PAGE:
In celebration of its 75th anniversary, the Australian College of Optometry will launch “A History of Australian Optometry” written by Professor Emeritus Barry Cole at the ACO National Conference on 24 October.
Professor Emeritus Cole says, “The college has been an important player in the history of optometry over the last 75 years and whilst it has its own chapter, the book tells the story of more than 200 years and features optometric institutions and optometrists Australia wide”.
The new book traces the story from spectacle sellers to sight testing opticians who were fast adopters of the new techniques of refraction based on the breakthroughs in ophthalmic science in the second half of 19th century. The 20th century brought the first Australian optometric associations, legislation to regulate the practice of optometry and rising standards of optometric education that culminated in optometry being taught in universities. New technology expanded the scope of optometric practice in the second half of the 20th century, and the right to use and prescribe therapeutic drugs was won at the close of that century.
Professor Nathan Efron, president of the College, and editor of the book will launch the new publication at a stakeholder event which co-incides with the ACO National Conference.
Professor Nathan Efron has read the book three times and says “Barry Cole’s book brings to life the fascinating story of Australian optometry, warts and all. You will read about the movers and shakers who shaped the profession, often in the face of fierce and acrimonious opposition from organised medicine and sometimes within the ranks of the profession itself. You will learn about the closely-fought political battles for recognition, and about black knights and white knights–those from inside and outside the profession, some who obstructed and others who helped advance the profession. The book took three years of research and writing. It has been meticulously researched, as testified by its 20-page bibliography, but it is an easy read”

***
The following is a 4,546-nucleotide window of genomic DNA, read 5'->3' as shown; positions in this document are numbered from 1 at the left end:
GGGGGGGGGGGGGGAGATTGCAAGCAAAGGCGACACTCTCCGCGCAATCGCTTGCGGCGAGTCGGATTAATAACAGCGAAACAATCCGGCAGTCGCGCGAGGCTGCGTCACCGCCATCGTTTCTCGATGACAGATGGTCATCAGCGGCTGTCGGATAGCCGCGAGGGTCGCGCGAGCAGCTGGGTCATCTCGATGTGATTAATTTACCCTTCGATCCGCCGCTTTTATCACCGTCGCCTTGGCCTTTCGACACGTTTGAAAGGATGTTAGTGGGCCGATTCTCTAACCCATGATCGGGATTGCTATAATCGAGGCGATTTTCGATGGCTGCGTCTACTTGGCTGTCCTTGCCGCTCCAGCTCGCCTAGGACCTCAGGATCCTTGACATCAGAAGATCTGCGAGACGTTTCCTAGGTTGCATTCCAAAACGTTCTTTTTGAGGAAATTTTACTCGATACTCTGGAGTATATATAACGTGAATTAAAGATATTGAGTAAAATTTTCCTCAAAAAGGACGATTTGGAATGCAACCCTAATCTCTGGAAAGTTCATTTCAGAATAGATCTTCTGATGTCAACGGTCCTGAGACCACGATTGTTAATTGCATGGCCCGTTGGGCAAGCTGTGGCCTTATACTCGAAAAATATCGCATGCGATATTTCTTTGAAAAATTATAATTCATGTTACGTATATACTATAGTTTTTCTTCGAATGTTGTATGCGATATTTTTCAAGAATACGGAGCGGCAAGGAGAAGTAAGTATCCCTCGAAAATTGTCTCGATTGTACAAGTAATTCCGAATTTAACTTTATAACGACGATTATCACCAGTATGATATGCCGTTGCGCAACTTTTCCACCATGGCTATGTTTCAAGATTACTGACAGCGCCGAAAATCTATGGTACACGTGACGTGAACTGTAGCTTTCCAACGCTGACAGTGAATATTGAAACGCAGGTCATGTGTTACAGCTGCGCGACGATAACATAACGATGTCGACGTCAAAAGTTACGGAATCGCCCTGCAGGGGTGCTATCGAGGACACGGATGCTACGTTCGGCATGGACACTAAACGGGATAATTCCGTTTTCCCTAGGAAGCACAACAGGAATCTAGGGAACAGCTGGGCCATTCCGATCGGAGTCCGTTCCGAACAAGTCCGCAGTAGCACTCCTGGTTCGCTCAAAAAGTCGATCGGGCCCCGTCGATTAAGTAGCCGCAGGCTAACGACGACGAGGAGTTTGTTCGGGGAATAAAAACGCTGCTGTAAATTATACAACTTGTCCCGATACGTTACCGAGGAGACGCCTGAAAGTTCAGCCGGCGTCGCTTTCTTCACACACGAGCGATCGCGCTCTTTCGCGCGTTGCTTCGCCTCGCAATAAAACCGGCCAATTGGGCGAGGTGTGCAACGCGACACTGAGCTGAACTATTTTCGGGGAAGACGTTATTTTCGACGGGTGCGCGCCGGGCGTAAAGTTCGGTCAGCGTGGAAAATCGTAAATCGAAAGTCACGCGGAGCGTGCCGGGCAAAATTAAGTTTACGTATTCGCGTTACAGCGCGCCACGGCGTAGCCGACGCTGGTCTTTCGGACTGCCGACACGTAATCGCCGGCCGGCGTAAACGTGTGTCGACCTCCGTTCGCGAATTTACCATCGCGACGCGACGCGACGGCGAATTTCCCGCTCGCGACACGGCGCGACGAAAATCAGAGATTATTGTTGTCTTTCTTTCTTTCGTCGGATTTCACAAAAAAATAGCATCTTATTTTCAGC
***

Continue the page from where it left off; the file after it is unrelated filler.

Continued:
Professor Cole, says “I have tried to write an easy-to-read story that explains the what, when and why of the history of optometry and to do so in the context of a changing Australian society and a changing health system. I have tried to paint pictures of those restless and aspirational optometrists who pursued their vision for a better profession and to tell a few of the tales of the quirks of fate that helped them on their way.”
Professor Cole has seen a good deal of the history of optometry up close. He qualified in optometry at the Australian College of Optometry in 1954 and was appointed its first fulltime lecturer in 1958. He was made the head of the Department of Optometry and Vision Sciences in the University of Melbourne when it was established in 1973 and was appointed the foundation professor of optometry in the University in 1978. He is now Professor Emeritus in the University of Melbourne.
The book is A4 size and is beautifully presented in colour throughout and copiously illustrated. It is 320 pages and available in softback ($75) and deuxe hardback format ($160).
Following the launch the book can be purchased from the Optometry Australia bookshop (online or in person) at www.optometry.org.au/shoponline.aspx or from the Australian College of Optometry at www.aco.org.au/history-book.
Please contact Arwen Bardsley for further information: email@example.com.
More than 32,000 Indigenous Australians are likely to be blind by 2025 because of treatable eye conditions.
A report from the University of Melbourne said the eyesight of those people could be saved if the Federal Government invested an extra $23 million a year.
The study’s lead author, Professor Hugh Taylor, said evidence suggested Indigenous Australians were not getting the care they needed to see clearly.
“Aboriginal and Torres Strait Islander children start off with much better vision than non-Indigenous children,” he said.